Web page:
Tuesday, October 30, 2012

Nikko

We arrived at the massive torii gate in Nikko, in the Tochigi prefecture.



Standing in this spot, you at the same elevation as the topmost tip of the highest tower in Tokyo, the Tokyo Skytree.



The tall forest that surrounds the shrine here dates back to the 17th century.





The three wise monkeys do not hear, speak, or see any evil. Presumably that means that they don't know what happened to the first monkey's fingers. Or if they do, they won't say.

The Sacred Horse of Nikko in the stable. This horse was a gift from the people of New Zealand.

A second torii marks the entrance to the Nikko Tosho-gu, the shrine dedicated to the founder of the Tokugawa shogunate.

Construction of these buildings began in the Edo Period, in 1617.

















The elaborate wood carvings deserve a close look.



The building that you see at the end of this picture, which unfortunately does not allow pictures inside, is a magnificent echo chamber, with sounds made inside multiplied many times. It is as if distance does not exist for these sounds, at least for a moment.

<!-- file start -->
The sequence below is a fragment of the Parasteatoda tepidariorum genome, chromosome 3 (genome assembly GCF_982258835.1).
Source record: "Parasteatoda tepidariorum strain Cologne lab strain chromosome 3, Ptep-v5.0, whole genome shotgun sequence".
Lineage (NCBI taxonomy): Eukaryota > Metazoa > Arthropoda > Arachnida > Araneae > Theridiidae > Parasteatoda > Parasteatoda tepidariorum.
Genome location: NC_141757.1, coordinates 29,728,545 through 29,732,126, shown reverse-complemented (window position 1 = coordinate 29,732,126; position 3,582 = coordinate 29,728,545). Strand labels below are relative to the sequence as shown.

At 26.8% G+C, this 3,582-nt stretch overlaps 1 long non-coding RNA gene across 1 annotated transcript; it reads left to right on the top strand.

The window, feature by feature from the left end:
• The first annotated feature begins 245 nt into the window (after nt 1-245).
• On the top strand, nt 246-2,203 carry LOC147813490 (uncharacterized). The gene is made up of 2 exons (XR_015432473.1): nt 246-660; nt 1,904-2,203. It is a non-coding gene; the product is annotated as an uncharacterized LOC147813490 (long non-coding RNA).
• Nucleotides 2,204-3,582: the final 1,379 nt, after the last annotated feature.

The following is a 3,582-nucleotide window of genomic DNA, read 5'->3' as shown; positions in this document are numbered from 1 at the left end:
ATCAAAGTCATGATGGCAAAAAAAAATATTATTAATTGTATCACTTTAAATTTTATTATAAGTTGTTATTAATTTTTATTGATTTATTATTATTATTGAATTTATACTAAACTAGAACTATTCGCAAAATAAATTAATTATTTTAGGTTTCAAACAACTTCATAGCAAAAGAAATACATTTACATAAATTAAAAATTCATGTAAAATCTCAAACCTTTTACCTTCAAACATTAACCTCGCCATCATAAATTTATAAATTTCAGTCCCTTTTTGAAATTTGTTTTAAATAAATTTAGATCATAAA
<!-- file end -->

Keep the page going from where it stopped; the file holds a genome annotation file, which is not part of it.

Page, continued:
We followed the stone path to the Shogun's tomb.





All was quiet here. Perhaps we were silent, or perhaps the cool breeze did not carry the noise.



Here was the Shogun's tomb.



The remains of Tokugawa Ieyasu rest inside, as they have for over 300 years.







This hall, covered in carvings of fantastical animals called kirin, was being renovated. We stayed inside for quiet awhile, but I'm afraid they did not allow photographs here, either.

We walked back from the shrine into the mountain town.

The bridge is part of another shrine.





Where we has a nice lunch. They specialize in a sort of skimmed tofu dish here, which you can see in the top left hand side of the picture.

We perused the bakery near this telephone booth.

And then we climbed the hill to the historic Kanaya Hotel.

Where we found a smaller, more personal shrine in a clearing.

Less massive and less elaborate perhaps, but also more private.

In Nikko the sacred is contained within many forms.

No comments: